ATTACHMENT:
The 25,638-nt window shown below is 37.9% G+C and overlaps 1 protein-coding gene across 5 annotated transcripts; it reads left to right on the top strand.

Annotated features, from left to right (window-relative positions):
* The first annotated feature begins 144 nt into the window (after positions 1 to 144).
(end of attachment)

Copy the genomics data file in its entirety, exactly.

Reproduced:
The 25,638-nt window shown below is 37.9% G+C and overlaps 1 protein-coding gene across 5 annotated transcripts; it reads left to right on the top strand.

Annotated features, from left to right (window-relative positions):
* The first annotated feature begins 144 nt into the window (after positions 1 to 144).